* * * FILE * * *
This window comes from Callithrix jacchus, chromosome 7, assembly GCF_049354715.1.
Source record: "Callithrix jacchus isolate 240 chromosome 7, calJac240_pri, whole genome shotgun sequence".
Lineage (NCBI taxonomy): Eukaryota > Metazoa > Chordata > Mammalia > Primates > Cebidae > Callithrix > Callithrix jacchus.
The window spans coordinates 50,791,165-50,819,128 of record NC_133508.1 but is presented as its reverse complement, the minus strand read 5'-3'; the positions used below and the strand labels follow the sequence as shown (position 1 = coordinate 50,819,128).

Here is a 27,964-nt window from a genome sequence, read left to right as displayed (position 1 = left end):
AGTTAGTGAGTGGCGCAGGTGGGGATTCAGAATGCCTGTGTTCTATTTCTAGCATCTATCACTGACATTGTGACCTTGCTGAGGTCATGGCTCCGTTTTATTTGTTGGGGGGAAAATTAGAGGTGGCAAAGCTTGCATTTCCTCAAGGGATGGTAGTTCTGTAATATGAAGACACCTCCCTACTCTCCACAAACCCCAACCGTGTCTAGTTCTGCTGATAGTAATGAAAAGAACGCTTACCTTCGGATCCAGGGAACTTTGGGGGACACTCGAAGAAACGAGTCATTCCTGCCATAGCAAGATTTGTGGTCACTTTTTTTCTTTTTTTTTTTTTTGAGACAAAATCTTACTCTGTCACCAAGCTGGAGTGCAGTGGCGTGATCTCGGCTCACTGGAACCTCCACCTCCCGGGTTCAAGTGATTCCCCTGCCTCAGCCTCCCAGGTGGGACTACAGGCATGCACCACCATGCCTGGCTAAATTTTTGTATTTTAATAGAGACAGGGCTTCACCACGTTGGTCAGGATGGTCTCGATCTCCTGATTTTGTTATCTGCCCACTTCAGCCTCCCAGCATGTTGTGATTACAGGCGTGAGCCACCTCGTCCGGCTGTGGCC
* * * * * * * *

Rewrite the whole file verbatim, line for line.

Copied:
This window comes from Callithrix jacchus, chromosome 7, assembly GCF_049354715.1.
Source record: "Callithrix jacchus isolate 240 chromosome 7, calJac240_pri, whole genome shotgun sequence".
Lineage (NCBI taxonomy): Eukaryota > Metazoa > Chordata > Mammalia > Primates > Cebidae > Callithrix > Callithrix jacchus.
The window spans coordinates 50,791,165-50,819,128 of record NC_133508.1 but is presented as its reverse complement, the minus strand read 5'-3'; the positions used below and the strand labels follow the sequence as shown (position 1 = coordinate 50,819,128).

Here is a 27,964-nt window from a genome sequence, read left to right as displayed (position 1 = left end):
AGTTAGTGAGTGGCGCAGGTGGGGATTCAGAATGCCTGTGTTCTATTTCTAGCATCTATCACTGACATTGTGACCTTGCTGAGGTCATGGCTCCGTTTTATTTGTTGGGGGGAAAATTAGAGGTGGCAAAGCTTGCATTTCCTCAAGGGATGGTAGTTCTGTAATATGAAGACACCTCCCTACTCTCCACAAACCCCAACCGTGTCTAGTTCTGCTGATAGTAATGAAAAGAACGCTTACCTTCGGATCCAGGGAACTTTGGGGGACACTCGAAGAAACGAGTCATTCCTGCCATAGCAAGATTTGTGGTCACTTTTTTTCTTTTTTTTTTTTTTGAGACAAAATCTTACTCTGTCACCAAGCTGGAGTGCAGTGGCGTGATCTCGGCTCACTGGAACCTCCACCTCCCGGGTTCAAGTGATTCCCCTGCCTCAGCCTCCCAGGTGGGACTACAGGCATGCACCACCATGCCTGGCTAAATTTTTGTATTTTAATAGAGACAGGGCTTCACCACGTTGGTCAGGATGGTCTCGATCTCCTGATTTTGTTATCTGCCCACTTCAGCCTCCCAGCATGTTGTGATTACAGGCGTGAGCCACCTCGTCCGGCTGTGGCC